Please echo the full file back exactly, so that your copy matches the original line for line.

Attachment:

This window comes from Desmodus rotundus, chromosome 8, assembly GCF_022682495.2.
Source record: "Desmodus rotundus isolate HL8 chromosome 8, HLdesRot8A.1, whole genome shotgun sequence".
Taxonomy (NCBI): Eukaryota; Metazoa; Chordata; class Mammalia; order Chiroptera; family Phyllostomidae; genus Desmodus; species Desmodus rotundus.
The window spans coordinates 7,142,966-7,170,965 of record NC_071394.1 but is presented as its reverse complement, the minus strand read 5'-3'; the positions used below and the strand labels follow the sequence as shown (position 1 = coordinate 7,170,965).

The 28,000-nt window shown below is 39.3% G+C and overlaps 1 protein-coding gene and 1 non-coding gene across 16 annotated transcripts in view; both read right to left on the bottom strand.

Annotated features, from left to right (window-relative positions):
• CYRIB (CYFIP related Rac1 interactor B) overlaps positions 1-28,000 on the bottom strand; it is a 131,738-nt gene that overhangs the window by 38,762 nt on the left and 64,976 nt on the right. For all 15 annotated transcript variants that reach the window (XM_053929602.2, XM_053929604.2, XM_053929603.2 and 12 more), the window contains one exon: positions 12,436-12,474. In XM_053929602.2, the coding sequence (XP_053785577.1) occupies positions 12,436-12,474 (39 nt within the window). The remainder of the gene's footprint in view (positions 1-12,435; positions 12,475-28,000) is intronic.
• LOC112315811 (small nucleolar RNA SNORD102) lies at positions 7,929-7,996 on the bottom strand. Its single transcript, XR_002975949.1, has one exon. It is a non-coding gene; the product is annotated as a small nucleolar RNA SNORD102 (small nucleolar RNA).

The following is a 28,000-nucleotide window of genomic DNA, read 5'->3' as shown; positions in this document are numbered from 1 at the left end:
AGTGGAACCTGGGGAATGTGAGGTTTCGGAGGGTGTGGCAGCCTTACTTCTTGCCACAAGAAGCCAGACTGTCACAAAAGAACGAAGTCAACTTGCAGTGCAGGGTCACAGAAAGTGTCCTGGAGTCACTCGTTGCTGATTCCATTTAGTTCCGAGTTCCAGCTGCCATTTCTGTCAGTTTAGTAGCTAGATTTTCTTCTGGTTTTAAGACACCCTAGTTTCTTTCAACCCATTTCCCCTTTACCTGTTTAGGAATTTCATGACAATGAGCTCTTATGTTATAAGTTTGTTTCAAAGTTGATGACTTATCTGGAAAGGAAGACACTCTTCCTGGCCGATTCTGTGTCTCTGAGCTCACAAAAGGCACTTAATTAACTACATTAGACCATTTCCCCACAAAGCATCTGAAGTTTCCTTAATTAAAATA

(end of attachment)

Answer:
This window comes from Desmodus rotundus, chromosome 8, assembly GCF_022682495.2.
Source record: "Desmodus rotundus isolate HL8 chromosome 8, HLdesRot8A.1, whole genome shotgun sequence".
Taxonomy (NCBI): Eukaryota; Metazoa; Chordata; class Mammalia; order Chiroptera; family Phyllostomidae; genus Desmodus; species Desmodus rotundus.
The window spans coordinates 7,142,966-7,170,965 of record NC_071394.1 but is presented as its reverse complement, the minus strand read 5'-3'; the positions used below and the strand labels follow the sequence as shown (position 1 = coordinate 7,170,965).

The 28,000-nt window shown below is 39.3% G+C and overlaps 1 protein-coding gene and 1 non-coding gene across 16 annotated transcripts in view; both read right to left on the bottom strand.

Annotated features, from left to right (window-relative positions):
• CYRIB (CYFIP related Rac1 interactor B) overlaps positions 1-28,000 on the bottom strand; it is a 131,738-nt gene that overhangs the window by 38,762 nt on the left and 64,976 nt on the right. For all 15 annotated transcript variants that reach the window (XM_053929602.2, XM_053929604.2, XM_053929603.2 and 12 more), the window contains one exon: positions 12,436-12,474. In XM_053929602.2, the coding sequence (XP_053785577.1) occupies positions 12,436-12,474 (39 nt within the window). The remainder of the gene's footprint in view (positions 1-12,435; positions 12,475-28,000) is intronic.
• LOC112315811 (small nucleolar RNA SNORD102) lies at positions 7,929-7,996 on the bottom strand. Its single transcript, XR_002975949.1, has one exon. It is a non-coding gene; the product is annotated as a small nucleolar RNA SNORD102 (small nucleolar RNA).

The following is a 28,000-nucleotide window of genomic DNA, read 5'->3' as shown; positions in this document are numbered from 1 at the left end:
AGTGGAACCTGGGGAATGTGAGGTTTCGGAGGGTGTGGCAGCCTTACTTCTTGCCACAAGAAGCCAGACTGTCACAAAAGAACGAAGTCAACTTGCAGTGCAGGGTCACAGAAAGTGTCCTGGAGTCACTCGTTGCTGATTCCATTTAGTTCCGAGTTCCAGCTGCCATTTCTGTCAGTTTAGTAGCTAGATTTTCTTCTGGTTTTAAGACACCCTAGTTTCTTTCAACCCATTTCCCCTTTACCTGTTTAGGAATTTCATGACAATGAGCTCTTATGTTATAAGTTTGTTTCAAAGTTGATGACTTATCTGGAAAGGAAGACACTCTTCCTGGCCGATTCTGTGTCTCTGAGCTCACAAAAGGCACTTAATTAACTACATTAGACCATTTCCCCACAAAGCATCTGAAGTTTCCTTAATTAAAATA